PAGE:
History Hoydens

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Historical Romance Writers Dishing the Dirt on Research

12 November 2006

Period words and phrases

by Anne Mallory

I've been dinged before for using modern language - and guilty as charged in some cases (*head slams against desk in mortification* - sometimes you just read right over certain things). But sometimes a phrase or word pointed to as anachronistic isn't. For example, a thorough copyeditor once flagged a use of nincompoop in one of my 1820's set books, even though etymonline has it as 1676, and it is in the 1811 Vulgar Tongue Dictionary. Was she wrong to flag it? No. I appreciated that to her it sounded modern. In the end I did choose to keep the word, but her flag made me think long and hard about it. It came down to a matter of verisimilitude (something that appears to sound or be right) for the period.

Readers bring their own influences to the table, and that is just a fact of writing. Sometimes using something in a different way may be a better way to maintain verisimilitude. A character who says "Good luck" in the Regency is technically correct. But to a reader concerned about period feel, perhaps saying something like "Luck to you" is a better way to go. Thoughts on this?

Here are some fun words and phrases that were around in the Regency, some of which might cause a book to fly (all of the following are from the 1811 Dictionary of the Vulgar Tongue in their entirety, bar any goofy side comments):

CRIB - A house. To crack a crib: to break open a house.
("Yo, yo, MTV Cribs is here at the Duchess of Devonshire's estate. Live and by parchment!")

JAIL BIRDS - Prisoners.

ELBOW GREASE - Labour. Elbow grease will make an oak table shine.

JOB - Any robbery. To do a job; to commit some kind of robbery.

KID - A little dapper fellow. A child. The blowen has napped the kid. The girl is with child.

TO KID - To coax or wheedle. To inveigle. To amuse a man or divert his attention while another robs him. The sneaksman kidded the cove of the ken, while his pall frisked the panney; the thief amused the master of the house, while his companion robbed the house.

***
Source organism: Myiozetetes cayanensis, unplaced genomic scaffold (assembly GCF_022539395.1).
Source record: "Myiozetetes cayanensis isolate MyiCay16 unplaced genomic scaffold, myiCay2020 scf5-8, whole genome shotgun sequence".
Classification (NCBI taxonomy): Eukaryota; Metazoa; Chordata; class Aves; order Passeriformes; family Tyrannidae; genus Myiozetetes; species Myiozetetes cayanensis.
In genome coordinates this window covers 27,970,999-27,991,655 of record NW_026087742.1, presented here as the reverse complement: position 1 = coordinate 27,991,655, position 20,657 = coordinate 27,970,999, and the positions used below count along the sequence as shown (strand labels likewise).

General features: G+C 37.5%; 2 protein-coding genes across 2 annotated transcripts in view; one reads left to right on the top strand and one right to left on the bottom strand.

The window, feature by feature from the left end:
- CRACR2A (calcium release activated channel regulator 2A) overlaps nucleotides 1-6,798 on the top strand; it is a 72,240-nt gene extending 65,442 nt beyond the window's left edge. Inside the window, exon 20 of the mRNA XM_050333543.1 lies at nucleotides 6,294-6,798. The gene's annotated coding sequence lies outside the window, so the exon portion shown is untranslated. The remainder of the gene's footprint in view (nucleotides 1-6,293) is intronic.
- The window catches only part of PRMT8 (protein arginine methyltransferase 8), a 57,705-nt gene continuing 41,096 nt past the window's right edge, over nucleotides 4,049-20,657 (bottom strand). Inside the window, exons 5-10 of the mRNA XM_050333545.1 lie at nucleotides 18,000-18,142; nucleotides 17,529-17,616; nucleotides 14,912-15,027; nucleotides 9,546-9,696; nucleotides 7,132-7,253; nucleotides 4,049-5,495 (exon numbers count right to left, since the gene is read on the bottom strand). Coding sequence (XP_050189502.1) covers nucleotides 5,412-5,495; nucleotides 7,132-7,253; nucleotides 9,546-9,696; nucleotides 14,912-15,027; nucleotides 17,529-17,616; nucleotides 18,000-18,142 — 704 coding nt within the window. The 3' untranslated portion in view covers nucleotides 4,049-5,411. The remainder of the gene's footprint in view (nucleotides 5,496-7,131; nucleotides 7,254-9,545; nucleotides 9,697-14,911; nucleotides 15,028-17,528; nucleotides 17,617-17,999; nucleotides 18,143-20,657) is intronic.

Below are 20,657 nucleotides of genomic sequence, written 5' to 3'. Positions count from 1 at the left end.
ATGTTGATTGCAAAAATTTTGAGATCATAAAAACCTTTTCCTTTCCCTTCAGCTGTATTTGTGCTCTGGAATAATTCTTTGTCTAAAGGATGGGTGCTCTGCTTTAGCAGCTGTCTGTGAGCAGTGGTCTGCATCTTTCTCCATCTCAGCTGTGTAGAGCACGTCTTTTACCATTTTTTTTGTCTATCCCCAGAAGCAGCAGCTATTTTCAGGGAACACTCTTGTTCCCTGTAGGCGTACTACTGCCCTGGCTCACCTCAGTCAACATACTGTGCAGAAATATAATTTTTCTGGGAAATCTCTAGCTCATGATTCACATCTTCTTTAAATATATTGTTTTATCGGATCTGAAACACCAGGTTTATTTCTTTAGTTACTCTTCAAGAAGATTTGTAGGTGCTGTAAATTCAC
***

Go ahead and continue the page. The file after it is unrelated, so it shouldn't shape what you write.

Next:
COOL LADY - A female follower of the camp, who sells brandy.
(I'm not sure most writers could get away with saying "She is a cool lady" in a regency novel, even if explained somehow.)

BIRDS OF A FEATHER - Rogues of the same gang.

NEGLIGEE - A woman's undressed gown, Vulgarly termed a neggledigee.
(Not in the same sense as a negligee today...but may stir up those images)

KISS MINE ARSE - An offer, as Fielding observes, very frequently made, but never, as he could learn, literally accepted. A kiss mine arse fellow; a sycophant.

DUMPS - Down in the dumps; low-spirited, melancholy: jocularly said to be derived from Dumpos, a king of Egypt, who died of melancholy. Dumps are also small pieces of lead, cast by schoolboys in the shape of money.

HUMP - To hump; once a fashionable word for copulation.

BIRTH-DAY SUIT - He was in his birth-day suit, that is, stark naked.

To KICK THE BUCKET - To die. He kicked the bucket one day: he died one day. To kick the clouds before the hotel door; i.e. to be hanged.

CROCODILE'S TEARS - The tears of a hypocrite. Crocodiles are fabulously reported to shed tears over their prey before they devour it.

DAY LIGHTS - Eyes. To darken his day lights, or sow up his sees; to close up a man's eyes in boxing.

BOW-WOW - The childish name for a dog; also a jeering appellation for a man born at Boston in America.

BLOOD MONEY - The reward given by the legislature on the conviction of highwaymen, burglars, etc.

BLACK AND WHITE - In writing. I have it in black and white; I have written evidence.

That last one is a good example of perhaps siding with a less obvious phrase - "I have written evidence" is not going to cause anyone to stop and think, whereas "I have it in black and white" might.